The straight, native 1080p of Metal Gear Solid 5 on PlayStation 4 is replaced with a horizontally upscaled 1600x1080, a 16.7 per cent reduction in pixel count. Owing to the post-process heavy nature of the game, the drop passes by mostly without notice and performance is good - not quite as locked as MGS5, but clearly a notable improvement over the 50-60fps we noted in the beta period. In terms of performance at least, it's a solid enough read-out.
This was always going to be a tough sell. Metal Gear Survive is Konami's first big console game outside of PES since its infamous split with Hideo Kojima, and as if that wasn't enough to raise eyebrows, it has the temerity to carry on the lineage of Kojima's most famous creation, too. Survive? Given the spittle-flecked rage the mere mention of Konami is often accompanied by these days, you'd be surprised if any new Metal Gear game post-Kojima could.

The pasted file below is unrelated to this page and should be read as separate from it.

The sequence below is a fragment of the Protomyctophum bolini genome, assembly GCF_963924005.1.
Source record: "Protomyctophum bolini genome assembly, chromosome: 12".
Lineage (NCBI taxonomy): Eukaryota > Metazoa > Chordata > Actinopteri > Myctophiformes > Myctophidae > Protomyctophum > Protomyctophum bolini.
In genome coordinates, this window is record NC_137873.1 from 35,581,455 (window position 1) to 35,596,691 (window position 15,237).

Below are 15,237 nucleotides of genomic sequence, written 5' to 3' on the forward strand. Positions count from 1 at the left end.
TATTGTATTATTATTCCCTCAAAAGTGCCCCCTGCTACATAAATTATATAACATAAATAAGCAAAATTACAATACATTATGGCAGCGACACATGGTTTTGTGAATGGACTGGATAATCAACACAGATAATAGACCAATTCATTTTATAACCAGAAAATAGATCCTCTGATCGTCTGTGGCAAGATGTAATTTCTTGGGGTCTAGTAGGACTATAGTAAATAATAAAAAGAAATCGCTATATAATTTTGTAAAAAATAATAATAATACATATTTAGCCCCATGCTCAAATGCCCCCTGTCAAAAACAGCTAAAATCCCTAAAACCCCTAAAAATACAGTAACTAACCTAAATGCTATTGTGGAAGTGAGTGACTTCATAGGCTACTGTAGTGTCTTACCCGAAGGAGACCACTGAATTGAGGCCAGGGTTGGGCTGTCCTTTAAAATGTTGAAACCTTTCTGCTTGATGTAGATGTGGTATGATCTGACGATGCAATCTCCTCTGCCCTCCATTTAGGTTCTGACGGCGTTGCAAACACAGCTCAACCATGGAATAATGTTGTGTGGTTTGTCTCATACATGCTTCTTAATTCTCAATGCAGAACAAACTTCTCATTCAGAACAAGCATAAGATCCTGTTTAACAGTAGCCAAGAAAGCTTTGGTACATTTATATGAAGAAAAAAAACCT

Metal Gear Survive
A new Metal Gear Survive beta begins next week. It runs from 16th to 18th February on PC, PlayStation 4 and Xbox One.
The beta includes three missions across two maps in co-op mode, which can be played by up to four players online.
Expect special daily missions during the beta. If you finish creating your character, you'll get a few bonuses for the full game: a Fox Hound name plate, a Metal Gear Rex head accessory and a bandana accessory. The beta will be the last chance to play Metal Gear Survive early, Konami stressed.